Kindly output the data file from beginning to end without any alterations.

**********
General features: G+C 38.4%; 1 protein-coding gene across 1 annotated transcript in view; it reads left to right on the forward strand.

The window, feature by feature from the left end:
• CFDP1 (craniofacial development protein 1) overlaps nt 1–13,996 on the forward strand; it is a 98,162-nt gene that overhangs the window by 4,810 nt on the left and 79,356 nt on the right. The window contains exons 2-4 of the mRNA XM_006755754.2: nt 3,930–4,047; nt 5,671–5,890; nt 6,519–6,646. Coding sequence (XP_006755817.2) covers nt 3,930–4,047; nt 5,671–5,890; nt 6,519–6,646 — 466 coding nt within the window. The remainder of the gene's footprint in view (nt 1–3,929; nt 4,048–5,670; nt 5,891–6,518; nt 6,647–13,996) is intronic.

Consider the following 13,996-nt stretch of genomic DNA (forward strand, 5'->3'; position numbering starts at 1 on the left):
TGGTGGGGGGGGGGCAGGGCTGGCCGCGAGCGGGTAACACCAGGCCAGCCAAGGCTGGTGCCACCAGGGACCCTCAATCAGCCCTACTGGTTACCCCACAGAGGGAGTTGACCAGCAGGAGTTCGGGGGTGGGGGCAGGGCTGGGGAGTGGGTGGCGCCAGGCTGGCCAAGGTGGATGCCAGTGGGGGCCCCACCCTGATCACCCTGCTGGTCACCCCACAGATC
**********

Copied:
General features: G+C 38.4%; 1 protein-coding gene across 1 annotated transcript in view; it reads left to right on the forward strand.

The window, feature by feature from the left end:
• CFDP1 (craniofacial development protein 1) overlaps nt 1–13,996 on the forward strand; it is a 98,162-nt gene that overhangs the window by 4,810 nt on the left and 79,356 nt on the right. The window contains exons 2-4 of the mRNA XM_006755754.2: nt 3,930–4,047; nt 5,671–5,890; nt 6,519–6,646. Coding sequence (XP_006755817.2) covers nt 3,930–4,047; nt 5,671–5,890; nt 6,519–6,646 — 466 coding nt within the window. The remainder of the gene's footprint in view (nt 1–3,929; nt 4,048–5,670; nt 5,891–6,518; nt 6,647–13,996) is intronic.

Consider the following 13,996-nt stretch of genomic DNA (forward strand, 5'->3'; position numbering starts at 1 on the left):
TGGTGGGGGGGGGGCAGGGCTGGCCGCGAGCGGGTAACACCAGGCCAGCCAAGGCTGGTGCCACCAGGGACCCTCAATCAGCCCTACTGGTTACCCCACAGAGGGAGTTGACCAGCAGGAGTTCGGGGGTGGGGGCAGGGCTGGGGAGTGGGTGGCGCCAGGCTGGCCAAGGTGGATGCCAGTGGGGGCCCCACCCTGATCACCCTGCTGGTCACCCCACAGATC